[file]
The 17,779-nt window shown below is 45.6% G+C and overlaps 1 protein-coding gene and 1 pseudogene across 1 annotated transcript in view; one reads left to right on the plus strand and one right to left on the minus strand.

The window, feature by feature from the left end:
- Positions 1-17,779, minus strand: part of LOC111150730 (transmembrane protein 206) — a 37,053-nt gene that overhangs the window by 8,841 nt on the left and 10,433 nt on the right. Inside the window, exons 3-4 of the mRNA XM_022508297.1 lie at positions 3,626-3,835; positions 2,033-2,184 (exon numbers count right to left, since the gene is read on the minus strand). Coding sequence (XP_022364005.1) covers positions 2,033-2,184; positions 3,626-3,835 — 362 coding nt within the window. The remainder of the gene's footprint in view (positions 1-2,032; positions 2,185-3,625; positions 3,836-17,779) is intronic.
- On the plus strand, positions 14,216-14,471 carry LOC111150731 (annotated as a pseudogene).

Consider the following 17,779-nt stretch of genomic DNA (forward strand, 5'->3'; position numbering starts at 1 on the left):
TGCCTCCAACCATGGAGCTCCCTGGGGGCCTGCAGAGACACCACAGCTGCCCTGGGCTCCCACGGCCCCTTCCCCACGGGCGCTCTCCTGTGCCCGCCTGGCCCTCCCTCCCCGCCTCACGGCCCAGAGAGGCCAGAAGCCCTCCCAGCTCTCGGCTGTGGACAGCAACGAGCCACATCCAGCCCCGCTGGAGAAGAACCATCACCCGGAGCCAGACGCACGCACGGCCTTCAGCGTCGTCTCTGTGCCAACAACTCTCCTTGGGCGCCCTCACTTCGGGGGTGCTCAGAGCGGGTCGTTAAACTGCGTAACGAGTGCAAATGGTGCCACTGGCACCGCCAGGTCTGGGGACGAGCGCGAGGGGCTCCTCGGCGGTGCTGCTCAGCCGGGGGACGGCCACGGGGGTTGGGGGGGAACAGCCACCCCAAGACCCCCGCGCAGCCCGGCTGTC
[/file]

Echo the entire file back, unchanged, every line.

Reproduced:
The 17,779-nt window shown below is 45.6% G+C and overlaps 1 protein-coding gene and 1 pseudogene across 1 annotated transcript in view; one reads left to right on the plus strand and one right to left on the minus strand.

The window, feature by feature from the left end:
- Positions 1-17,779, minus strand: part of LOC111150730 (transmembrane protein 206) — a 37,053-nt gene that overhangs the window by 8,841 nt on the left and 10,433 nt on the right. Inside the window, exons 3-4 of the mRNA XM_022508297.1 lie at positions 3,626-3,835; positions 2,033-2,184 (exon numbers count right to left, since the gene is read on the minus strand). Coding sequence (XP_022364005.1) covers positions 2,033-2,184; positions 3,626-3,835 — 362 coding nt within the window. The remainder of the gene's footprint in view (positions 1-2,032; positions 2,185-3,625; positions 3,836-17,779) is intronic.
- On the plus strand, positions 14,216-14,471 carry LOC111150731 (annotated as a pseudogene).

Consider the following 17,779-nt stretch of genomic DNA (forward strand, 5'->3'; position numbering starts at 1 on the left):
TGCCTCCAACCATGGAGCTCCCTGGGGGCCTGCAGAGACACCACAGCTGCCCTGGGCTCCCACGGCCCCTTCCCCACGGGCGCTCTCCTGTGCCCGCCTGGCCCTCCCTCCCCGCCTCACGGCCCAGAGAGGCCAGAAGCCCTCCCAGCTCTCGGCTGTGGACAGCAACGAGCCACATCCAGCCCCGCTGGAGAAGAACCATCACCCGGAGCCAGACGCACGCACGGCCTTCAGCGTCGTCTCTGTGCCAACAACTCTCCTTGGGCGCCCTCACTTCGGGGGTGCTCAGAGCGGGTCGTTAAACTGCGTAACGAGTGCAAATGGTGCCACTGGCACCGCCAGGTCTGGGGACGAGCGCGAGGGGCTCCTCGGCGGTGCTGCTCAGCCGGGGGACGGCCACGGGGGTTGGGGGGGAACAGCCACCCCAAGACCCCCGCGCAGCCCGGCTGTC